In a recent paper a new technique was proposed for remote ranging and topographical mapping by using a system with a single-photon-counting detector and a low-power pulsed laser [Appl. Opt. 35, 441 (1996)]. We report on the results from the laboratory and the field demonstration of this literal three-dimensional imaging technique. Using a detector system developed at Los Alamos with a commercial pulsed laser and observing from a single remote vantage point, we demonstrate use of this technique in the literal mapping of three-dimensional topography and the probing of a complex scene. With a reasonably short exposure this system can resolve features with height variations as small as 5 cm.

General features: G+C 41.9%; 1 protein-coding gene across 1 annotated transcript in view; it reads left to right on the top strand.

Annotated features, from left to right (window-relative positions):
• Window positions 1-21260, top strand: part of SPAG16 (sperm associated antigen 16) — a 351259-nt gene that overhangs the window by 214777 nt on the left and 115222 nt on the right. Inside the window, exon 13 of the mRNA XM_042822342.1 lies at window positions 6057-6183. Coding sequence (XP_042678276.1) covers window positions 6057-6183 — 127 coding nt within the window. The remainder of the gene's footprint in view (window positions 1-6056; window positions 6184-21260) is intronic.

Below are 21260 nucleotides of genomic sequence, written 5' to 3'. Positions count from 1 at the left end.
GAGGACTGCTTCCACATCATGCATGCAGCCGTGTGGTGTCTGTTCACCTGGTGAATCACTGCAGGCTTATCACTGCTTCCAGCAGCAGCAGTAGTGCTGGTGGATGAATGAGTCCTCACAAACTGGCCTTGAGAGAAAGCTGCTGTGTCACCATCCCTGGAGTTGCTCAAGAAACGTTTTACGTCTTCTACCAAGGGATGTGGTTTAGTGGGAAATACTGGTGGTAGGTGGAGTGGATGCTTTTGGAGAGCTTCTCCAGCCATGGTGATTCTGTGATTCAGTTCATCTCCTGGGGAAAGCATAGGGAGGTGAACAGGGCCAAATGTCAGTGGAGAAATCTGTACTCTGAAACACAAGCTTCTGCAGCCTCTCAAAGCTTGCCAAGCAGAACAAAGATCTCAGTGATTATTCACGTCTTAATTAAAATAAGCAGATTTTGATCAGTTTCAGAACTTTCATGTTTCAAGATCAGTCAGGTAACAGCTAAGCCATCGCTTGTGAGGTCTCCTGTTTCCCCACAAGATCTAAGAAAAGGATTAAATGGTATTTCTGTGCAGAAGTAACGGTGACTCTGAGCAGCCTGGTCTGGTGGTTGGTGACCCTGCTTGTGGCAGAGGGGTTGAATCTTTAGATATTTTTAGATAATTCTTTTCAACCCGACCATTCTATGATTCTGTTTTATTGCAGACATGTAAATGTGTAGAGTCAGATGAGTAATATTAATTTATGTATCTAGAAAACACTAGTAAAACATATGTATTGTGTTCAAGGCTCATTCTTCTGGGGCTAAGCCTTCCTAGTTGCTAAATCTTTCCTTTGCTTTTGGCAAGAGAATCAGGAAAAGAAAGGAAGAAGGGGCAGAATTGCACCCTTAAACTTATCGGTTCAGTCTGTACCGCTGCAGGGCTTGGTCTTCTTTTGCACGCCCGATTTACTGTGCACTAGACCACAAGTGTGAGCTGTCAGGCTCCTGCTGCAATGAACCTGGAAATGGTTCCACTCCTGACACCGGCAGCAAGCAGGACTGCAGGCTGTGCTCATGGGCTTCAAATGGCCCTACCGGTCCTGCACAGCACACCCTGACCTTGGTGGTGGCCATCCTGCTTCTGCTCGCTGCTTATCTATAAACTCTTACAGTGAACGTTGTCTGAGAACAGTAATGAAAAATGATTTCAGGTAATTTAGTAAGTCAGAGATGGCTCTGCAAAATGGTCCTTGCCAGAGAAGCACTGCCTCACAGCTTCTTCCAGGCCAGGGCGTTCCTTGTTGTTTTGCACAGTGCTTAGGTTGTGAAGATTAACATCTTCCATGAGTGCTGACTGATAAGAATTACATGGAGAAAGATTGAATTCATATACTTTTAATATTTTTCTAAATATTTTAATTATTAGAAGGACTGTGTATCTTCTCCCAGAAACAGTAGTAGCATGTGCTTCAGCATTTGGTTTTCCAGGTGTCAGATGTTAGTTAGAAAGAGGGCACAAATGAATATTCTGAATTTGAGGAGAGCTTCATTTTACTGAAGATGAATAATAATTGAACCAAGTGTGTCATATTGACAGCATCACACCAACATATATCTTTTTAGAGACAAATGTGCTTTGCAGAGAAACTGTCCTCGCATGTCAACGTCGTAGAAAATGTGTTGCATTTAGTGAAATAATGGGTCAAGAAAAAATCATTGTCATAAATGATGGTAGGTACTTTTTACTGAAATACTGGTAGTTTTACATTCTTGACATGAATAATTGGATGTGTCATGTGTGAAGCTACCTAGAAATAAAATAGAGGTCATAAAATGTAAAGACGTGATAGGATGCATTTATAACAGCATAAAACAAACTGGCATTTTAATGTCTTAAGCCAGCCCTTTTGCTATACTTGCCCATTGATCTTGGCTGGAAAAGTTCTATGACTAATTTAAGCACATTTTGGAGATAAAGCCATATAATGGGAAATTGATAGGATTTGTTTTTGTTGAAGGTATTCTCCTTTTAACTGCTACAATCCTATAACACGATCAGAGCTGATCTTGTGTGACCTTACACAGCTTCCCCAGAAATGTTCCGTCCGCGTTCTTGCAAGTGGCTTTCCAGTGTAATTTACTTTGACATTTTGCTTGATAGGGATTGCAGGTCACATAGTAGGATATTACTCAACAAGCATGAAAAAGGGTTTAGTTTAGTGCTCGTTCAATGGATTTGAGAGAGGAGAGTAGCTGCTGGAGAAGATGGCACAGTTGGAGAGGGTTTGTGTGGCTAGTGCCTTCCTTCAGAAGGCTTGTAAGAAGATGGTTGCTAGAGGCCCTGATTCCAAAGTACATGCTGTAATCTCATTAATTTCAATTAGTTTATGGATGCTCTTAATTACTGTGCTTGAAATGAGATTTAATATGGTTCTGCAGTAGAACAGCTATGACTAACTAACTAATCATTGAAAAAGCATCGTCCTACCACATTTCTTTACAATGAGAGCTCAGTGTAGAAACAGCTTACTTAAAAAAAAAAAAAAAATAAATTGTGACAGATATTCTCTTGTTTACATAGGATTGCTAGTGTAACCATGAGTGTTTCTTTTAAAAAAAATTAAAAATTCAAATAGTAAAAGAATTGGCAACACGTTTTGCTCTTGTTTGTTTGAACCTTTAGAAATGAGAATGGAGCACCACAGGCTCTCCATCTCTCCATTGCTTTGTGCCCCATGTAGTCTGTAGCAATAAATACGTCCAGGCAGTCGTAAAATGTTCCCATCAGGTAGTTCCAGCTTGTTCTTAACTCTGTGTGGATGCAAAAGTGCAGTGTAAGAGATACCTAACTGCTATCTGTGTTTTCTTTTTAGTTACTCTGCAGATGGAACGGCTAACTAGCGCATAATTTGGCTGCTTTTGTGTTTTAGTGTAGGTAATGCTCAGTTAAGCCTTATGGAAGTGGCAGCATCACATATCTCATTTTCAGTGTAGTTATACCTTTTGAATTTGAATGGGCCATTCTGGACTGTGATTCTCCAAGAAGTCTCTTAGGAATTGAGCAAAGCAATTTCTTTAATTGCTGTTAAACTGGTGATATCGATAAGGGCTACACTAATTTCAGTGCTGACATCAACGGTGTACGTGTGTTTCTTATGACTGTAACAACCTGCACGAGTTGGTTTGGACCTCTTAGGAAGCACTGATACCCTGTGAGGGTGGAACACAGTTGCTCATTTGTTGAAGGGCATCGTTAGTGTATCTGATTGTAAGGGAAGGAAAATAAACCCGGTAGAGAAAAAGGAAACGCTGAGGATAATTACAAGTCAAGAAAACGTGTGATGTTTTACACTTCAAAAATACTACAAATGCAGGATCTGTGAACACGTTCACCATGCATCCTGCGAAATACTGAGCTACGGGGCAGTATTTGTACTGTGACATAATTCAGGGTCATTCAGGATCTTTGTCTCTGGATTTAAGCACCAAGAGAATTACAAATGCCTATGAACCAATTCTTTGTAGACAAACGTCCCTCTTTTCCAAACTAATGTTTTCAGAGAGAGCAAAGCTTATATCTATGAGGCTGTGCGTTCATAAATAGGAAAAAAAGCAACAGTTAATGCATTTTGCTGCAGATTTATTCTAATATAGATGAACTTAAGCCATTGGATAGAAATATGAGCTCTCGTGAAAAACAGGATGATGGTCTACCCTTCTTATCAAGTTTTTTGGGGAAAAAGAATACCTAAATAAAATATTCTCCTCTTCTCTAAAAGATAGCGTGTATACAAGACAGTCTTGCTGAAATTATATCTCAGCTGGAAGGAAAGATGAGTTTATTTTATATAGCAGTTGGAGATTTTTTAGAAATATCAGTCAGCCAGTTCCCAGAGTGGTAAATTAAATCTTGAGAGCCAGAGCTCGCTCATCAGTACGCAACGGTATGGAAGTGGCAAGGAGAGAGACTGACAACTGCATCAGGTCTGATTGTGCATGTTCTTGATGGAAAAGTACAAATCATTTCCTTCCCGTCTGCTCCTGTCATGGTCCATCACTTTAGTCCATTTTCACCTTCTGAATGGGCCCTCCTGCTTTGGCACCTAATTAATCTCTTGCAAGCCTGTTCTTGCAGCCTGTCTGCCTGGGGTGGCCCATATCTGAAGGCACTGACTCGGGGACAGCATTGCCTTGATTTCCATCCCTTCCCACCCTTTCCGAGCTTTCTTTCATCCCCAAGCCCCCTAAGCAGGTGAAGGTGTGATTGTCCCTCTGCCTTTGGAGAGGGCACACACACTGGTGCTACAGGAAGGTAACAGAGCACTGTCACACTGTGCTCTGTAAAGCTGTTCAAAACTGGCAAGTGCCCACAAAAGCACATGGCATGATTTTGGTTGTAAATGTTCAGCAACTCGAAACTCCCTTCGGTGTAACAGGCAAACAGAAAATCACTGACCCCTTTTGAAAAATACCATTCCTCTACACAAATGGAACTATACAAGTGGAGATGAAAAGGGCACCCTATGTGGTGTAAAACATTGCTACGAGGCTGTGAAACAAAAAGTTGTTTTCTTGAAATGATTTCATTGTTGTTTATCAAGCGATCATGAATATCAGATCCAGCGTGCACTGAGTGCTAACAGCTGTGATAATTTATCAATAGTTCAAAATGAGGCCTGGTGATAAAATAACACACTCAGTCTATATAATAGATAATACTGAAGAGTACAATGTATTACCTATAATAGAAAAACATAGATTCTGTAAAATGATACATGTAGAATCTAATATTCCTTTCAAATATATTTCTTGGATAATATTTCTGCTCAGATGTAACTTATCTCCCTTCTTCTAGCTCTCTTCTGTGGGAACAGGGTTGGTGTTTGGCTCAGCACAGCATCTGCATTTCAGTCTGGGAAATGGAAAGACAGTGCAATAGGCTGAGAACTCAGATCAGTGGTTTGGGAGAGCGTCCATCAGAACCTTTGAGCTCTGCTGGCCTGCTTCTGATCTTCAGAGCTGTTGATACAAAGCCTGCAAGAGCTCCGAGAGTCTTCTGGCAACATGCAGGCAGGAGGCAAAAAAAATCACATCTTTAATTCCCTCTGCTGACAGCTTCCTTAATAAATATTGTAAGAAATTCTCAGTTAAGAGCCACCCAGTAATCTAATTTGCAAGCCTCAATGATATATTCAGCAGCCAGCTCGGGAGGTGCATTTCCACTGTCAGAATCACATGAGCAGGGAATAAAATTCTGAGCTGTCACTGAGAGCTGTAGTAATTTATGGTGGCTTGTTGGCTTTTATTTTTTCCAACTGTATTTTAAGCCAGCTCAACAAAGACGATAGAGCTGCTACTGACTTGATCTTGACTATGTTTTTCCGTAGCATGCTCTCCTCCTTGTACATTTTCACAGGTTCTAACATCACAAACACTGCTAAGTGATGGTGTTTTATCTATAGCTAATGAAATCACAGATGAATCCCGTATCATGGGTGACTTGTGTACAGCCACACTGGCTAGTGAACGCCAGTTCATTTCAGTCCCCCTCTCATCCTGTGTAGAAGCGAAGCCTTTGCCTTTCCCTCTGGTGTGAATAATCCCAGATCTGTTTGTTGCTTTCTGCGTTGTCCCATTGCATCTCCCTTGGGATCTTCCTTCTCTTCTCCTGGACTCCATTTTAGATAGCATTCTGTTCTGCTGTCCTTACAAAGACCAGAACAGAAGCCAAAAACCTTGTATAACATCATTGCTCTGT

© 1999 Optical Society of America
Original Manuscript: June 5, 1998
Revised Manuscript: October 26, 1998
Published: March 20, 1999
Cheng Ho, Kevin L. Albright, Alan W. Bird, Jeffrey Bradley, Donald E. Casperson, Miles Hindman, William C. Priedhorsky, W. Robert Scarlett, R. Clayton Smith, James Theiler, and S. Kerry Wilson, "Demonstration of literal three-dimensional imaging," Appl. Opt. 38, 1833-1840 (1999)